DENVER (CBS4) – The Colorado Department of Transportation planned to run pace cars on Interstate 70 all the way from Silverthorne to Floyd Hill on Sunday, but that didn’t happen after they ran into an unexpected problem.

A power outage at Copper Mountain set off a chain of events that led to Sunday’s traffic jams. When Copper was forced to shut down its lifts, hundreds of people decided to head home and paraded towards Denver. With so many cars leaving around noon, it was too much for the new pace car program to handle.

READ MORE: Charges Dropped In Grand County Bar Fight After Detectives Review Video

“I was expecting traffic, but touch and go, 20 to 30 miles per hour; normal caution from a busy weekend, but it was like a parking lot,” skier Ryan Redfern said.

CDOT’s speed harmonization was pushed back from Silverthorne to the Eisenhower Tunnel. The uphill approach was all slow going.

“It was kind of frustrating because the roads were clear. There was a lot of traffic with a lot of cars with people coming down from a great weekend, but it was frustrating to say the least because there wasn’t any snow on the ground,” Redfern said.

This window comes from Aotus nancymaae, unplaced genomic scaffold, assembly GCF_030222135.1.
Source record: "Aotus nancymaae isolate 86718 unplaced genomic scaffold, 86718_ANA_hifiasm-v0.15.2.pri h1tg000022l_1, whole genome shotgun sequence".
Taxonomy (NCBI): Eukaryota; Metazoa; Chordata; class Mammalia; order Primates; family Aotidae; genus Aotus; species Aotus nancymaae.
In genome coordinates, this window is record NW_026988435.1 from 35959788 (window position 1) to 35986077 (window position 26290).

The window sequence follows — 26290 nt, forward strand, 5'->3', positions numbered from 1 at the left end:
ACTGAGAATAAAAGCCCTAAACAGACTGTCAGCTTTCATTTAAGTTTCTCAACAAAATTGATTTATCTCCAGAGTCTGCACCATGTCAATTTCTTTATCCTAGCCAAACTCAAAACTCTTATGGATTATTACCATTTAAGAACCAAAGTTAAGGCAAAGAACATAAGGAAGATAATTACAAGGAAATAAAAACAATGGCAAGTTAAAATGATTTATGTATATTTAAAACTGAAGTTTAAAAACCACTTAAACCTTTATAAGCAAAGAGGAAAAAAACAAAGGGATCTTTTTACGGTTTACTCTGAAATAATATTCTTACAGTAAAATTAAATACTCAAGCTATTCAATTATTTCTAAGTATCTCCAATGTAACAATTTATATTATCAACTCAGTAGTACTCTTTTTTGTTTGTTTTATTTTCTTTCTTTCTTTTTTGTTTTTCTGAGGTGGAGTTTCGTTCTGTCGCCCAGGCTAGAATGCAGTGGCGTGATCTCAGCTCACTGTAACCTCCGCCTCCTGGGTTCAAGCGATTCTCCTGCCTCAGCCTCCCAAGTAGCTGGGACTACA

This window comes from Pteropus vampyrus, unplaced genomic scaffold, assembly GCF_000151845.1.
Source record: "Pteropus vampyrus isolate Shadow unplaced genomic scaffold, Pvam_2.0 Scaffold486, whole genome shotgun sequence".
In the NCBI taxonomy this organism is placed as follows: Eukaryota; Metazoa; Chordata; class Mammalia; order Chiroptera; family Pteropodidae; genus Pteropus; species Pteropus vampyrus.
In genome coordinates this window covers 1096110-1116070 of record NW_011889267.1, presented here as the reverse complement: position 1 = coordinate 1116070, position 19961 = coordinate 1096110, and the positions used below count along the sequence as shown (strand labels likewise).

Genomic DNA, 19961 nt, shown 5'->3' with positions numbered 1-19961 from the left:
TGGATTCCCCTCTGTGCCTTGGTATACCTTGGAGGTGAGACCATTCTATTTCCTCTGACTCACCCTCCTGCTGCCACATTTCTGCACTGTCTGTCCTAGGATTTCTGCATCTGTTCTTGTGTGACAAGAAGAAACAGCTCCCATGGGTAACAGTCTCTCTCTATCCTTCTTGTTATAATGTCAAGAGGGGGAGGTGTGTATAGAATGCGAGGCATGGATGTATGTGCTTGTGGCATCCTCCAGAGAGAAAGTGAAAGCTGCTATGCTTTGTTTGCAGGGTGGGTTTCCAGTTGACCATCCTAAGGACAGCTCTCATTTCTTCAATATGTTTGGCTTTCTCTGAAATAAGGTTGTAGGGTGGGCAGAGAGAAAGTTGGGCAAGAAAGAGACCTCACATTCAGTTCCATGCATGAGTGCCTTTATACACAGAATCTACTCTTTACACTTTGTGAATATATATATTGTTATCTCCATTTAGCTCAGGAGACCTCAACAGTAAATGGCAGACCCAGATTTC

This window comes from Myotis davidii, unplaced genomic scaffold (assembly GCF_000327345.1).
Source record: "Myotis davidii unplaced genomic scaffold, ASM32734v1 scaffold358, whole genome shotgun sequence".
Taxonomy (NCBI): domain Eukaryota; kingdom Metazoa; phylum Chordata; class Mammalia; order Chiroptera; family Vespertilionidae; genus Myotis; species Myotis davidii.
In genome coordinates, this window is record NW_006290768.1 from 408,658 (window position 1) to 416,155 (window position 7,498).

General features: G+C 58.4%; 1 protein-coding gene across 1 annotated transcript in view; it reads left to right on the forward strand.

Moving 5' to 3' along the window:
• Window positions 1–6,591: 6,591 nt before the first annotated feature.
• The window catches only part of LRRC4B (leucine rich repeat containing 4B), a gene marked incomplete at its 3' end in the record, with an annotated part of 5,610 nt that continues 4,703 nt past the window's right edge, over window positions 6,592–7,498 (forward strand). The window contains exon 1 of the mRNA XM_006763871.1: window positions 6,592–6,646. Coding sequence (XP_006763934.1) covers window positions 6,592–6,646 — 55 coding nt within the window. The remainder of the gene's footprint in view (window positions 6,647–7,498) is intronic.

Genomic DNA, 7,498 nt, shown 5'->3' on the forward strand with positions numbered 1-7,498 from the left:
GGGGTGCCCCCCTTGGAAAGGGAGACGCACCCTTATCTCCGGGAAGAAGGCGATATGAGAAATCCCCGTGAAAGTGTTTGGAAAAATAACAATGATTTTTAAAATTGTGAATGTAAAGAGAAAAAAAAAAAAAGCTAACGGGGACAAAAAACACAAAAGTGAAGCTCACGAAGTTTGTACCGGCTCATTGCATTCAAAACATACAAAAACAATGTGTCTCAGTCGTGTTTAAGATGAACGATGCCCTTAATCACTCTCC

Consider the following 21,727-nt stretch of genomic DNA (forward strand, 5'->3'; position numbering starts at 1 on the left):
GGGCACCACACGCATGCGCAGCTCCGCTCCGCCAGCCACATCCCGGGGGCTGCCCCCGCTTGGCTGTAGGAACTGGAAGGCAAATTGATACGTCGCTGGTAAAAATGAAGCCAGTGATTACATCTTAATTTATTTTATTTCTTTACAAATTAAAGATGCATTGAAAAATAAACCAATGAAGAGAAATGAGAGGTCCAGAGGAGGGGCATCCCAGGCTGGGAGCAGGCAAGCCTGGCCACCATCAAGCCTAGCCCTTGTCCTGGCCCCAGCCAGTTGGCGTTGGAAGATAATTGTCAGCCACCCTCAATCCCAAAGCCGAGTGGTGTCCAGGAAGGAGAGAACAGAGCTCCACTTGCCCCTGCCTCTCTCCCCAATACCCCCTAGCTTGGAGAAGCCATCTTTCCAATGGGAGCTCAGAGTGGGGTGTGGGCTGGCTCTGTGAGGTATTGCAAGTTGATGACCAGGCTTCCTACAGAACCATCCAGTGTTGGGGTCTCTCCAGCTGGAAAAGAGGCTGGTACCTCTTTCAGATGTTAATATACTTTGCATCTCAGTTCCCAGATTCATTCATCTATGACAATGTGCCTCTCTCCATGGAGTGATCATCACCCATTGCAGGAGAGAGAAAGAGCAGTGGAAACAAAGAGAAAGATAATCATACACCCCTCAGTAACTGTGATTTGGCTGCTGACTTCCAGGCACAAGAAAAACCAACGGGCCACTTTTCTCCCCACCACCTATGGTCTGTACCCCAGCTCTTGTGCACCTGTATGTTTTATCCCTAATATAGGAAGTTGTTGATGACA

READ MORE: A-Basin Gets The Go-Ahead For Improvements That Include Lenawee Chairlift Replacement, New Restaurant Space

That’s not what CDOT wants to hear. It was a real test of their speed harmonization program. They’ve been testing it since the summer. A patrol car leads traffic at a moderate pace, keeping everyone moving. But once drivers got through the tunnel, at least some said they noticed a difference.

On Facebook one viewer said, “It kept everyone moving. There was no jam up at the Winter Park ramp either. They had a cop letting a car on every 20 seconds or so. Very impressed with that.”

“Shoot, I’d like them to try this during rush hour on I-25, I-225 and I-76 … especially I-76 north to I-25 during p.m. rush hour,” another viewer said on Facebook.

Another driver liked the results so much he wanted to see CDOT implement it in the metro area.

MORE NEWS: Amache Incarceration Site In Colorado Could Become New National Park

CDOT sent out a tweet Sunday asking for feedback.